and having walked upon a few

and
crawled many more

i too
feel

that feeling

of feeling
bereft of hope

ah but

sprinkle some dreams coated with lies

glazed over
empty hollowed eyes

avert your sight
when they
stare at you

all cold
and
washed-up
and
dead

their
cold gaze

questioning
perhaps?

… questioning
us who feign death

on many a similar sun-drenched beach

while still squeezing in

4 hours a week
of community outreach?

image

lost in this ocean
of complicit howls

wails
hollow words
crocodile tears

it has no meaning
this life

these breaths we consume

nothingness
it is

just
half-muttered realpolitik …

one dead kid on a beach

… so that’s what it takes

more effigies
paraded on 24/7 TV

go look up the word ‘blowback’

and perhaps

unlike aylan
who was fed to the sea

you atleast

may
finally be
able to see

what really is
and not simply what you want it to be …

when tides of innocence wash up

dead
cold

empty on terra firma

why don’t i shudder
why don’t i care

‘cept for churning out some paltry scribbles

as the charade continues

as the world

salivates
& dribbles …

image

maropeng & the cradle of humankind* …

shared hopes
on
bloodied earth
of
common dreams

winding along myriad streams
whose
source is here
beneath our multi-hued feet

flowing
into a shared humanity
this shawl that should encompass us all
by
binding us together
a species with blood that is red
always red

for
we are all

the children of Africa

branched off
spread wide

but
of this soil
and
of this earth

foreign to none
hewn as one

so tell me again
what was it that
you were saying about “the bloody foreigners”

        ___________

*

Maropeng is a Setswana word meaning ‘returning to the place of our origins’

https://www.google.co.za/url?sa=t&source=web&rct=j&url=http://www.southafrica.net/articles/entry/article-the-cradle-of-humankind-gauteng1&ved=0CLMBEBYwH2oVChMI9rmAuazexwIVR4kaCh2uWQuy&usg=AFQjCNHs2O4mPw5TG94YGxFA4EBjPJlnPA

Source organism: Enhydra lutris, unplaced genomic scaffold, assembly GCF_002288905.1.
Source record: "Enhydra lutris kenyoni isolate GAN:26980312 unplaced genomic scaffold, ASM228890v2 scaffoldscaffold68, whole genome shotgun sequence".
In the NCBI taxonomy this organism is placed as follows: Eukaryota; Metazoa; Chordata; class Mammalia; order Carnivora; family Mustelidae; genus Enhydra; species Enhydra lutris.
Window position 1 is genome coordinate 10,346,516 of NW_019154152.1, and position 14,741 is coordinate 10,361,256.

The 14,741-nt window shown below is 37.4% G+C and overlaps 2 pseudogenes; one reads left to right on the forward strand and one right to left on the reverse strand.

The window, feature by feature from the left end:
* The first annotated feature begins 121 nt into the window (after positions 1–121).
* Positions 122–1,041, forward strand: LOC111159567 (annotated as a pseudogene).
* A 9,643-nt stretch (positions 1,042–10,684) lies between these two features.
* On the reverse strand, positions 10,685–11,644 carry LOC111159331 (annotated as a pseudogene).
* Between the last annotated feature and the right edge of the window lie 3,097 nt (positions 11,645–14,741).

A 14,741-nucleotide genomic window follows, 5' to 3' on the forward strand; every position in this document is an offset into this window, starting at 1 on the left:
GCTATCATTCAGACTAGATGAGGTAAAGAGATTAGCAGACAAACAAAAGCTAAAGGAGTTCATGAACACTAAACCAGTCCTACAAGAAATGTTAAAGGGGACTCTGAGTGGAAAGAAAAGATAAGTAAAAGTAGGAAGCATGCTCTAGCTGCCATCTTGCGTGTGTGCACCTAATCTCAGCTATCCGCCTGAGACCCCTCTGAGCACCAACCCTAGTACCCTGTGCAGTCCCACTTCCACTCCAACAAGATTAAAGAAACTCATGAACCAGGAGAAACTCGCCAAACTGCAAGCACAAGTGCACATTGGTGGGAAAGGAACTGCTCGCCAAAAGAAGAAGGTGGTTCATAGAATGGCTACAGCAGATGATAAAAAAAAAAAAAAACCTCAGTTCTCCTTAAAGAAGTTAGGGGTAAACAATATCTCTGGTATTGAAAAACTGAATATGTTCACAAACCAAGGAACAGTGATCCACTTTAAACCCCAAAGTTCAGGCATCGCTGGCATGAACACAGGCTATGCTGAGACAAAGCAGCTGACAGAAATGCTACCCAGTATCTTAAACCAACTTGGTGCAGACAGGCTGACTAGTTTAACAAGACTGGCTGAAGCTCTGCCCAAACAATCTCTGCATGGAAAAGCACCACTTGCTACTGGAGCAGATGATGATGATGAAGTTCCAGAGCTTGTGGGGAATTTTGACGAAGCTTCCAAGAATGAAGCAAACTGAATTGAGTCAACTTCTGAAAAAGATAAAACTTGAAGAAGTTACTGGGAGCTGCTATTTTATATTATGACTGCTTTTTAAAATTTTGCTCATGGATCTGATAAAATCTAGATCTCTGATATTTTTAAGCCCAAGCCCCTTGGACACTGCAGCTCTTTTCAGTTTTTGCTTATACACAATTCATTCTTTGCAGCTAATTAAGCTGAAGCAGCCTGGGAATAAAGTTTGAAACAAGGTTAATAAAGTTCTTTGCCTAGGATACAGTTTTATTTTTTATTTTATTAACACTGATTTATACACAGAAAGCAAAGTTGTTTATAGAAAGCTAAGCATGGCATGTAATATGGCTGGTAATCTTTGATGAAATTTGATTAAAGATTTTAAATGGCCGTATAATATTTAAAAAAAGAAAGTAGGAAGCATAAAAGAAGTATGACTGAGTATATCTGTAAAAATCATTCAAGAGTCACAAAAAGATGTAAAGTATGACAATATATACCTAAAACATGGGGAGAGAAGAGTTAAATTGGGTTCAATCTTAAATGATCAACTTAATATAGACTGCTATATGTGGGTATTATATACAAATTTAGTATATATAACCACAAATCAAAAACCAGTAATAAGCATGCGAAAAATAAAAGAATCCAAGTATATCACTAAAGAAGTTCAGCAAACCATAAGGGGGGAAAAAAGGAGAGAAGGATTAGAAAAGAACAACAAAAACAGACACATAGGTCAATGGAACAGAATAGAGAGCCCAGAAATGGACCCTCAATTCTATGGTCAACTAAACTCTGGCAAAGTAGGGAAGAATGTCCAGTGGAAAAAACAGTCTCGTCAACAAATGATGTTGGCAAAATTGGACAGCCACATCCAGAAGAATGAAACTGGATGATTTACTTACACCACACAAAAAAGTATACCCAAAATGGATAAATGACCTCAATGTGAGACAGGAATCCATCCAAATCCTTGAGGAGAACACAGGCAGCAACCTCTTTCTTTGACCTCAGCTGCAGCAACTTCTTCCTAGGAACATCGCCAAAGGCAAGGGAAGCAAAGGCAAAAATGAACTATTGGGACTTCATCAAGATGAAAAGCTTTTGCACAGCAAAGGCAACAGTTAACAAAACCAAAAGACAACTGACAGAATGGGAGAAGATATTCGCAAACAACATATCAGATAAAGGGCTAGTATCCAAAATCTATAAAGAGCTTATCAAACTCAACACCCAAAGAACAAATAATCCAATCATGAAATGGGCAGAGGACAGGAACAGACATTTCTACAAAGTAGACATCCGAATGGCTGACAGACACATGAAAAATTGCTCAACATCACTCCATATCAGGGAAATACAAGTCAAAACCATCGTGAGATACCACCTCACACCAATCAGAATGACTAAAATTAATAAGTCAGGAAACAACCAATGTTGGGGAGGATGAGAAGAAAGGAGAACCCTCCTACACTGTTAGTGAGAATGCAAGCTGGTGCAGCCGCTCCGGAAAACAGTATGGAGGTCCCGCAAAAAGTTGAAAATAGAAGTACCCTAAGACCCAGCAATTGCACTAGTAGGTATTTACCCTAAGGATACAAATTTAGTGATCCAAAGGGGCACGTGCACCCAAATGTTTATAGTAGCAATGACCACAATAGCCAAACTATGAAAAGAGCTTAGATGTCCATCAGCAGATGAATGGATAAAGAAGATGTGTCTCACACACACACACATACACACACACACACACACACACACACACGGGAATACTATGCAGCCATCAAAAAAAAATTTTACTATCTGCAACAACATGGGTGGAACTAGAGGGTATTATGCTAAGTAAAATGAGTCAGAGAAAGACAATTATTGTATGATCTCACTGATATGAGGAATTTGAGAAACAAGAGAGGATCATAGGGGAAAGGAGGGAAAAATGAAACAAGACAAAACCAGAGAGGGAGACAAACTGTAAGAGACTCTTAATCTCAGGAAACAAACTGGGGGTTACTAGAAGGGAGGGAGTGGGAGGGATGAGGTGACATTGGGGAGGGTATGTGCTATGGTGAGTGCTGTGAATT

bloody foreigners …

bloody foreigners …

these bloody foreigners

zimbabweans
somalis
angolans mozambicans syrians
pakistanis
turks
congolese
rwandans
indians

etc etc etc et al.

these bloody foreigners
flooding our clean streets

taking jobs away
from me and from you

ps: aylan kurdi was a bloody foreigner too

the migrant …

image

i couldn’t bid my beloved farewell

i didn’t hug my mother

i had argued with my father that morning

then

i left
fled
crouched
starved

and
died

in a lorry in austria

a boat off the coast of libya

washed ashore
cold and dead

i am that migrant

image

an immigrants lament …

image

gazing at the sky
i often wonder why,

birds soaring,
high in the open sky,

are free to fly?

is it that they have wings,

for i too have wings, friend,

so,
i often wonder why,

huddled against desolate sleet,

and,
i often wonder why,

buried under flimsy newspapersheet,

that i too have wings, friend,

i too have wings!

and my wings,

are my feet …

image

The Immigrant …

Seeking solace.
Seeking a home.

The immigrant finds,

rotten prejudice.
Fungal anger.

The immigrant,

alone, hoping for,

A solitary chance.

To belong.

The immigrant,
alone, always,

an outside entity.
Eternal outcast.

A viral threat.
A reeking odour.

The immigrant,

ever alone,
and alone knowing,
that no place exists,
but that lost home.

immigrant song